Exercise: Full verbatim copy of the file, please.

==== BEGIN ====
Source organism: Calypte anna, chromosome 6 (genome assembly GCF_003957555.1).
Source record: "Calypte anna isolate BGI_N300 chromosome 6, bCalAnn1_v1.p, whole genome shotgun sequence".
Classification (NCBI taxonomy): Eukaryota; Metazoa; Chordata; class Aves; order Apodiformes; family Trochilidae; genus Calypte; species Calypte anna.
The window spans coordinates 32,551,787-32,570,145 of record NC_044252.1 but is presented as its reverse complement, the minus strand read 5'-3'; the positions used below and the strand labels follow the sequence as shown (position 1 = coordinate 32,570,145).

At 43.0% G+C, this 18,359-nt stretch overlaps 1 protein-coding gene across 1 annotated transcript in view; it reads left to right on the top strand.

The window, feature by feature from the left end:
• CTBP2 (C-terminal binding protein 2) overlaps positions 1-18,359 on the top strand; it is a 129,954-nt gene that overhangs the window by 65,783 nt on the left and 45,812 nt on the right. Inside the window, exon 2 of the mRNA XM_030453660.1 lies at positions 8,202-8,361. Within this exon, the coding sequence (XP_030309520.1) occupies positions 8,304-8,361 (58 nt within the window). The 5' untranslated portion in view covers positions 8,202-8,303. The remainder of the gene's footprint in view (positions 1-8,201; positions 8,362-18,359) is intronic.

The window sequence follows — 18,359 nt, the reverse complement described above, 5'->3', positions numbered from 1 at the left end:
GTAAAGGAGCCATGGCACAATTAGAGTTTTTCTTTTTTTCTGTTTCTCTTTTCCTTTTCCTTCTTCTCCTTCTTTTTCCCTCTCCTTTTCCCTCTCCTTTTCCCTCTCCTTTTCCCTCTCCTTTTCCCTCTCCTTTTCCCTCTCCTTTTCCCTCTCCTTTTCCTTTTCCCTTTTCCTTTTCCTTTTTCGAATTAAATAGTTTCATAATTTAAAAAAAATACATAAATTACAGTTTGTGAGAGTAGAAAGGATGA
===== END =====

Source organism: Calypte anna, chromosome 6 (genome assembly GCF_003957555.1).
Source record: "Calypte anna isolate BGI_N300 chromosome 6, bCalAnn1_v1.p, whole genome shotgun sequence".
Classification (NCBI taxonomy): Eukaryota; Metazoa; Chordata; class Aves; order Apodiformes; family Trochilidae; genus Calypte; species Calypte anna.
The window spans coordinates 32,551,787-32,570,145 of record NC_044252.1 but is presented as its reverse complement, the minus strand read 5'-3'; the positions used below and the strand labels follow the sequence as shown (position 1 = coordinate 32,570,145).

At 43.0% G+C, this 18,359-nt stretch overlaps 1 protein-coding gene across 1 annotated transcript in view; it reads left to right on the top strand.

The window, feature by feature from the left end:
• CTBP2 (C-terminal binding protein 2) overlaps positions 1-18,359 on the top strand; it is a 129,954-nt gene that overhangs the window by 65,783 nt on the left and 45,812 nt on the right. Inside the window, exon 2 of the mRNA XM_030453660.1 lies at positions 8,202-8,361. Within this exon, the coding sequence (XP_030309520.1) occupies positions 8,304-8,361 (58 nt within the window). The 5' untranslated portion in view covers positions 8,202-8,303. The remainder of the gene's footprint in view (positions 1-8,201; positions 8,362-18,359) is intronic.

The window sequence follows — 18,359 nt, the reverse complement described above, 5'->3', positions numbered from 1 at the left end:
GTAAAGGAGCCATGGCACAATTAGAGTTTTTCTTTTTTTCTGTTTCTCTTTTCCTTTTCCTTCTTCTCCTTCTTTTTCCCTCTCCTTTTCCCTCTCCTTTTCCCTCTCCTTTTCCCTCTCCTTTTCCCTCTCCTTTTCCCTCTCCTTTTCCCTCTCCTTTTCCTTTTCCCTTTTCCTTTTCCTTTTTCGAATTAAATAGTTTCATAATTTAAAAAAAATACATAAATTACAGTTTGTGAGAGTAGAAAGGATGA